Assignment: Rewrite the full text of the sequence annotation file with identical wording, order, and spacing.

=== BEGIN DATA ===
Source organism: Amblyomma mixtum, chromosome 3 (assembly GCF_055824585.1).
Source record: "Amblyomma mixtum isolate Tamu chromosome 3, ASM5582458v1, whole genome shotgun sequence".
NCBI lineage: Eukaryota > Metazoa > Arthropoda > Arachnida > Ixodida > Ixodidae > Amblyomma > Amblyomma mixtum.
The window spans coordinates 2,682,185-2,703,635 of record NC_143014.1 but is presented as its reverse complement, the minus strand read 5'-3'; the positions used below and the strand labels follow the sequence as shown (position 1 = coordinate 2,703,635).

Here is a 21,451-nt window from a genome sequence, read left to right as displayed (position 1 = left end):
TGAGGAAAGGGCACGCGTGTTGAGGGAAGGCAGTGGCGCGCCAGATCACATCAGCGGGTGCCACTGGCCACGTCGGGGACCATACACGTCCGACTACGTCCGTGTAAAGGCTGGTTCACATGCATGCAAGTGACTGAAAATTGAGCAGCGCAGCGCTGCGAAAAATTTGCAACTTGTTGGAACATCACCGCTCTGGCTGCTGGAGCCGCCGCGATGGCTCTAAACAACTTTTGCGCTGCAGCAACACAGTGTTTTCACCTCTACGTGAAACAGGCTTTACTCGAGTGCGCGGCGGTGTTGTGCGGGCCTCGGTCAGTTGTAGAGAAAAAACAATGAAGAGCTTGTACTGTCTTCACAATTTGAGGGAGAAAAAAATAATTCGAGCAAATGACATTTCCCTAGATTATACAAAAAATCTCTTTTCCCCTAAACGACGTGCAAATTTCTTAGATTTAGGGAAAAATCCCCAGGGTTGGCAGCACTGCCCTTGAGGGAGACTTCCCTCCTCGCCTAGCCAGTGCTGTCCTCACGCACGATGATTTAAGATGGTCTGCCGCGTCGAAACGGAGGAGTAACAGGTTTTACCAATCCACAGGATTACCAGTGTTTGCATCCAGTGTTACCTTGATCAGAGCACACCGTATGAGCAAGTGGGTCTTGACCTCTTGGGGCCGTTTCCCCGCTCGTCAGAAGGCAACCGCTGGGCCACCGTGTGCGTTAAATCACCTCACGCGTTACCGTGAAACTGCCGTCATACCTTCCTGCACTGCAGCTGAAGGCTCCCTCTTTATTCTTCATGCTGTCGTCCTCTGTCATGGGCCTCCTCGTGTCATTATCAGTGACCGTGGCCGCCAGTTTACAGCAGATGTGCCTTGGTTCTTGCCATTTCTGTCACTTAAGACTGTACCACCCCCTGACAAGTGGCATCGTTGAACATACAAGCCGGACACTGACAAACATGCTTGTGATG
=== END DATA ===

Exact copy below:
Source organism: Amblyomma mixtum, chromosome 3 (assembly GCF_055824585.1).
Source record: "Amblyomma mixtum isolate Tamu chromosome 3, ASM5582458v1, whole genome shotgun sequence".
NCBI lineage: Eukaryota > Metazoa > Arthropoda > Arachnida > Ixodida > Ixodidae > Amblyomma > Amblyomma mixtum.
The window spans coordinates 2,682,185-2,703,635 of record NC_143014.1 but is presented as its reverse complement, the minus strand read 5'-3'; the positions used below and the strand labels follow the sequence as shown (position 1 = coordinate 2,703,635).

Here is a 21,451-nt window from a genome sequence, read left to right as displayed (position 1 = left end):
TGAGGAAAGGGCACGCGTGTTGAGGGAAGGCAGTGGCGCGCCAGATCACATCAGCGGGTGCCACTGGCCACGTCGGGGACCATACACGTCCGACTACGTCCGTGTAAAGGCTGGTTCACATGCATGCAAGTGACTGAAAATTGAGCAGCGCAGCGCTGCGAAAAATTTGCAACTTGTTGGAACATCACCGCTCTGGCTGCTGGAGCCGCCGCGATGGCTCTAAACAACTTTTGCGCTGCAGCAACACAGTGTTTTCACCTCTACGTGAAACAGGCTTTACTCGAGTGCGCGGCGGTGTTGTGCGGGCCTCGGTCAGTTGTAGAGAAAAAACAATGAAGAGCTTGTACTGTCTTCACAATTTGAGGGAGAAAAAAATAATTCGAGCAAATGACATTTCCCTAGATTATACAAAAAATCTCTTTTCCCCTAAACGACGTGCAAATTTCTTAGATTTAGGGAAAAATCCCCAGGGTTGGCAGCACTGCCCTTGAGGGAGACTTCCCTCCTCGCCTAGCCAGTGCTGTCCTCACGCACGATGATTTAAGATGGTCTGCCGCGTCGAAACGGAGGAGTAACAGGTTTTACCAATCCACAGGATTACCAGTGTTTGCATCCAGTGTTACCTTGATCAGAGCACACCGTATGAGCAAGTGGGTCTTGACCTCTTGGGGCCGTTTCCCCGCTCGTCAGAAGGCAACCGCTGGGCCACCGTGTGCGTTAAATCACCTCACGCGTTACCGTGAAACTGCCGTCATACCTTCCTGCACTGCAGCTGAAGGCTCCCTCTTTATTCTTCATGCTGTCGTCCTCTGTCATGGGCCTCCTCGTGTCATTATCAGTGACCGTGGCCGCCAGTTTACAGCAGATGTGCCTTGGTTCTTGCCATTTCTGTCACTTAAGACTGTACCACCCCCTGACAAGTGGCATCGTTGAACATACAAGCCGGACACTGACAAACATGCTTGTGATG